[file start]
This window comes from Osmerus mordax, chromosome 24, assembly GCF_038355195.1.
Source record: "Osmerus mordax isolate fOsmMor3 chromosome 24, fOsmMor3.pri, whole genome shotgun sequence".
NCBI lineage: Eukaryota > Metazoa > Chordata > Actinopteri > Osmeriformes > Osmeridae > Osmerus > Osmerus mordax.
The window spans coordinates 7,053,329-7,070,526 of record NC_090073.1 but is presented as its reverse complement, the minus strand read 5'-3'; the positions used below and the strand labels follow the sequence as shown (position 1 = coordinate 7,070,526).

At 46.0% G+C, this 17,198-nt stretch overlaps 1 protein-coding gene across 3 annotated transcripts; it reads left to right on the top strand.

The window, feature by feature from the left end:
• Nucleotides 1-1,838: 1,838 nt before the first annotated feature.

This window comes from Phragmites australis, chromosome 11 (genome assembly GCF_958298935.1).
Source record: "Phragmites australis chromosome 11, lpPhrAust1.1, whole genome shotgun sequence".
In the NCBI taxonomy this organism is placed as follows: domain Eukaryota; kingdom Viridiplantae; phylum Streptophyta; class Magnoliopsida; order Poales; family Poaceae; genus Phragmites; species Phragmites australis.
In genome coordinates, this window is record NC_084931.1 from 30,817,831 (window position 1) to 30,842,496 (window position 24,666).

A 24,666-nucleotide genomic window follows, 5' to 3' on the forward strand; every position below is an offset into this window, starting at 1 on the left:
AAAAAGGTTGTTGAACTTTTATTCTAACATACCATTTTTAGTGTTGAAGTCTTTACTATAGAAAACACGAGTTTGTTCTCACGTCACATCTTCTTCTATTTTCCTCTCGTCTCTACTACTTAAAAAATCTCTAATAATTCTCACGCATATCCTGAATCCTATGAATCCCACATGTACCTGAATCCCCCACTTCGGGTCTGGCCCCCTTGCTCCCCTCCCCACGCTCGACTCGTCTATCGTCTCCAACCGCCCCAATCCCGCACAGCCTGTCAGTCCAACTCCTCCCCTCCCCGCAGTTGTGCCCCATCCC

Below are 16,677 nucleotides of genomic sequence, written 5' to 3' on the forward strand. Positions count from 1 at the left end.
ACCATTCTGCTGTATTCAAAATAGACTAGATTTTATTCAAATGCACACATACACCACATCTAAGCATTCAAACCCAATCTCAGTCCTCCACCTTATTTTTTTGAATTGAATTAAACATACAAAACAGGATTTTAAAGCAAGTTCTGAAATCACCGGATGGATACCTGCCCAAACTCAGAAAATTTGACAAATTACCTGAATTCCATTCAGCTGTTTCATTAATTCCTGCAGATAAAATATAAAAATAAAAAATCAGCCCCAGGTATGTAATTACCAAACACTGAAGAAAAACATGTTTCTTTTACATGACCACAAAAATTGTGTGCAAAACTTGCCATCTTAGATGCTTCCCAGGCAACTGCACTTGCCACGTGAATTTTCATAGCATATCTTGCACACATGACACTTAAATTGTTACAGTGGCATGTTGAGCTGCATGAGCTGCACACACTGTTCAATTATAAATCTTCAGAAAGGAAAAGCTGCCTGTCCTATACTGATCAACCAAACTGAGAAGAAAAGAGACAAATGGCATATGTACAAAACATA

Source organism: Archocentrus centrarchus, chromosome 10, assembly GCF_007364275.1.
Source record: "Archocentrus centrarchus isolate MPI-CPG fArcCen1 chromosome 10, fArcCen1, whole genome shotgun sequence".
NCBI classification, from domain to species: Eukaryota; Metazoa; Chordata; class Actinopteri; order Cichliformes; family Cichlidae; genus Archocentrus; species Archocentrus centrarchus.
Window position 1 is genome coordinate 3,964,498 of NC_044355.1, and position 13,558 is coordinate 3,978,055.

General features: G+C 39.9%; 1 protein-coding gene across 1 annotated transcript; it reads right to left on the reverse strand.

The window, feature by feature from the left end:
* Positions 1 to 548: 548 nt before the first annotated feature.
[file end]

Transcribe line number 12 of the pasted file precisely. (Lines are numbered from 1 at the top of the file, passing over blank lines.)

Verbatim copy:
A 24,666-nucleotide genomic window follows, 5' to 3' on the forward strand; every position below is an offset into this window, starting at 1 on the left: